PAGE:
[erlang-questions] Erlang beginner questions

Miguel Morales therevoltingx@REDACTED
Wed Apr 13 18:18:52 CEST 2011

Also, keep in mind that on mobile devices you can have a very severe lag
when the user is not on wi-fi so simply sending the location of the
on-screen ball will cause sync issues, specially if it's a multiplayer game.

Like you said, they'll be a fair amount of physics involved.

Even though it is best practice to use some of the gen_* modules, when I was
starting (still a bit of a noob) I decided to make my own tcp and state
machines using the erlang basics.  Although I haven't done this yet, from a
bit of research it really shouldn't be a big issue upgrading that basic
erlang code to say something like gen_tcp.  At the same time, you get a
better understanding of the basics.

At this level, you can prototype your architecture a little more freely,
like adding authentication at the socket/tcp level.  Sleeping before
disconnecting users, switching to ssl, send udp packets at certain events,

On Tue, Apr 12, 2011 at 7:22 PM, Mode7James <James@REDACTED> wrote:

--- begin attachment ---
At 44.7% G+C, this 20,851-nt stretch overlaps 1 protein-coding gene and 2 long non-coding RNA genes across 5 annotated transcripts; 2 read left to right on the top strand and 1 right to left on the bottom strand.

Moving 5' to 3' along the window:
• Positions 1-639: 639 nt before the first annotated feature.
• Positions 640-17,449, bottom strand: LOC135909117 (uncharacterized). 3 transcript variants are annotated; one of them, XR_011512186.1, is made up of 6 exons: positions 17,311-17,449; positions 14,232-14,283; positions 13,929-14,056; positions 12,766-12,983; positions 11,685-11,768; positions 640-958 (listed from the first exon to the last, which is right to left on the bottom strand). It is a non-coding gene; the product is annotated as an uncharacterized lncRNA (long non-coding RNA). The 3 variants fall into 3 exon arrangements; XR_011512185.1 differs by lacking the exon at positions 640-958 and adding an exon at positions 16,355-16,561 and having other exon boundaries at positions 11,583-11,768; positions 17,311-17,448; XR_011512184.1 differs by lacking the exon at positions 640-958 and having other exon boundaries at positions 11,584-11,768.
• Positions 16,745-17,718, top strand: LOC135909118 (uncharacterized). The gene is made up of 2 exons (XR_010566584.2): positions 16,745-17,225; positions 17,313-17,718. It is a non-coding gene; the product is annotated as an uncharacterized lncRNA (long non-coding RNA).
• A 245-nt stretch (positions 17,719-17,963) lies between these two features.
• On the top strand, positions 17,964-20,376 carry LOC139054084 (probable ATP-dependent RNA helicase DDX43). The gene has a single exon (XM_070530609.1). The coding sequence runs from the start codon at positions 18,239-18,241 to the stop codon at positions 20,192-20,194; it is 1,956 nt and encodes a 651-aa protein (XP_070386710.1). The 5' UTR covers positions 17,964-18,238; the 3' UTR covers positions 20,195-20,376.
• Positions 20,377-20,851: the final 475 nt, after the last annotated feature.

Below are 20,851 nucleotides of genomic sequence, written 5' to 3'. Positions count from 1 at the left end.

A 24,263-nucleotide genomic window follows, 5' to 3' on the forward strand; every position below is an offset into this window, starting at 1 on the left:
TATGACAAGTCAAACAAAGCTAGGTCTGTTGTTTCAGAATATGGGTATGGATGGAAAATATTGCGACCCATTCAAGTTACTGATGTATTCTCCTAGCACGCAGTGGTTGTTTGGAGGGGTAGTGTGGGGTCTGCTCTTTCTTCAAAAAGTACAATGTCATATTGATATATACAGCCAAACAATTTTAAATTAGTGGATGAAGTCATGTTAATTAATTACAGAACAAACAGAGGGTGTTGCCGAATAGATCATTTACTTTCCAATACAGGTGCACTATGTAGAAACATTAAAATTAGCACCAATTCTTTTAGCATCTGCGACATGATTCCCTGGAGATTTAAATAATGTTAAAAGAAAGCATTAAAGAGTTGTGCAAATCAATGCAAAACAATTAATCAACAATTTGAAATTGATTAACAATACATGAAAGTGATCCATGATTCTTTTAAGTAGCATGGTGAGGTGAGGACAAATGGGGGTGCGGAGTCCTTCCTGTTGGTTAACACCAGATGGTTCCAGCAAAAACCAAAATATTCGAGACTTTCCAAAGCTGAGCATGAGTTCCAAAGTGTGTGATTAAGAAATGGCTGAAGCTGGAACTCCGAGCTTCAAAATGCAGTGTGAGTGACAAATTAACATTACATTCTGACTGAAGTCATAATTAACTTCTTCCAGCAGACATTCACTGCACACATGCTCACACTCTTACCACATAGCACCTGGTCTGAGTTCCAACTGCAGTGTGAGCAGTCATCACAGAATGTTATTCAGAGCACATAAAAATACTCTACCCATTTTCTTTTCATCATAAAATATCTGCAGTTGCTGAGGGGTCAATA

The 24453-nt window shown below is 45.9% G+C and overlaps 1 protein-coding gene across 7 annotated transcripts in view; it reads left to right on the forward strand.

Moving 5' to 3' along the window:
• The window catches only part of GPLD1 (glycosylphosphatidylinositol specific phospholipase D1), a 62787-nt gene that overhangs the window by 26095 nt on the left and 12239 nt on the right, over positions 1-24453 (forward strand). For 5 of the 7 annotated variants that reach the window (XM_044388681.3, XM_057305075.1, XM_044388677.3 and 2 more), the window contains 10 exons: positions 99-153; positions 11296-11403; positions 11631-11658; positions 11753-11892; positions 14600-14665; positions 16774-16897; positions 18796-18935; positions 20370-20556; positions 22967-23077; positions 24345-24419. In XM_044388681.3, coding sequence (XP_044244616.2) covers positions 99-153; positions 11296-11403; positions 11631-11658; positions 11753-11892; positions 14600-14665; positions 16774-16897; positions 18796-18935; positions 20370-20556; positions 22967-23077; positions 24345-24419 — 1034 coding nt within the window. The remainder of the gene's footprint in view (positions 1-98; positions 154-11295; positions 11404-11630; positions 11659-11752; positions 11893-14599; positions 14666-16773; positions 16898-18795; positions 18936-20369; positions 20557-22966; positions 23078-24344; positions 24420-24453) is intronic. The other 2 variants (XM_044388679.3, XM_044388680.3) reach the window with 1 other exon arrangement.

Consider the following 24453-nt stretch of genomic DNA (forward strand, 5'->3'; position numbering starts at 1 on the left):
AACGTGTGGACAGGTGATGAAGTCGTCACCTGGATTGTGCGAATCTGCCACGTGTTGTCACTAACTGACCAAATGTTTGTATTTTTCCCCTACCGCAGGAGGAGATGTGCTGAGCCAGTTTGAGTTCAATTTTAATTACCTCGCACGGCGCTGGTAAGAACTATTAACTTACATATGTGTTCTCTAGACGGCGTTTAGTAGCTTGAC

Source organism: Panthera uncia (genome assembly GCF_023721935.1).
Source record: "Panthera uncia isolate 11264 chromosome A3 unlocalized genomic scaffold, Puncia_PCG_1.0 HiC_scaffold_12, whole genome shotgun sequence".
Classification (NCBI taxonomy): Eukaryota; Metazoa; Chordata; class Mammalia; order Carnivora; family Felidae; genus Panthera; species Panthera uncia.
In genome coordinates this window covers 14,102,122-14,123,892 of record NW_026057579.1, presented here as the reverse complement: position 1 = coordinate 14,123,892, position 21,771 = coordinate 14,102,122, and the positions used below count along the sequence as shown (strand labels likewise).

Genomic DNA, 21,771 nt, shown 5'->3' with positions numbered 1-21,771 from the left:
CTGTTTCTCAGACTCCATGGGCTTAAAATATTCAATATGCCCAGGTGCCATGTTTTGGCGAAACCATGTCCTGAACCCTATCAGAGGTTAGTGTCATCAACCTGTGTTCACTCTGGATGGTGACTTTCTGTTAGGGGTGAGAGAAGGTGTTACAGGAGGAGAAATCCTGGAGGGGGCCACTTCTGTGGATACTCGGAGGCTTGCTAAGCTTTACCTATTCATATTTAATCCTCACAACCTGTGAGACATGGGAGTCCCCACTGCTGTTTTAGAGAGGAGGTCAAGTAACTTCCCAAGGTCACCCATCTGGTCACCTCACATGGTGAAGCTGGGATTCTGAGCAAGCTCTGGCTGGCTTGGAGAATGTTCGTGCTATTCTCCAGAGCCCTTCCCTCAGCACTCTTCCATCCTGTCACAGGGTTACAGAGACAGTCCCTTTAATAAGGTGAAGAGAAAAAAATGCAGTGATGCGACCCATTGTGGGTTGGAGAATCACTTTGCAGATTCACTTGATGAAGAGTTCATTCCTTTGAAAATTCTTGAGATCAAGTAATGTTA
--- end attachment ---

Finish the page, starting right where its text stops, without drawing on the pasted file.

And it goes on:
> I'm just learning Erlang, so please bear with me.  I've read Erlang & OTP
> in
> Action, and am currently reading through Joe Armstrong's book right now.
> That said, I am currently a Sr. Flash developer, so my background is still
> a
> little fresh concerning programming concepts that I'm sure most of you are
> already well-versed in.
> I want to build a server for mobile & flash multiplayer games that utilizes
> a secure TCP connection to authenticate people, but then opens a UDP port
> to
> send/receive information.
> I decided to post here because all I need is a little kick in the right
> direction.  I figured my first goal would be to set up a simple server that
> is able to send/receive from a very simple client, written in Objective-C.
> This would allow the user to drag a ball around the screen, essentially
> sending the coordinates of the user's input to the server, it checks with
> the basic mechanics, and sends back so many frames per second the location
> of an on-screen ball.

My goal is to incorporate simple physics, but I really want to start small
> and get off on the right foot.  Would someone please walk me through doing
> this the proper way, using OTP standards?  I want to make sure that I don't
> create any bad habits, and so far I have understood the books I've read.
> Reading and creating a fully working example is two completely different
> things though.
> Thanks so much in advance!
> --
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~ Jeremiah:9:23-24
Android 2D MMORPG: http://solrpg.com/,
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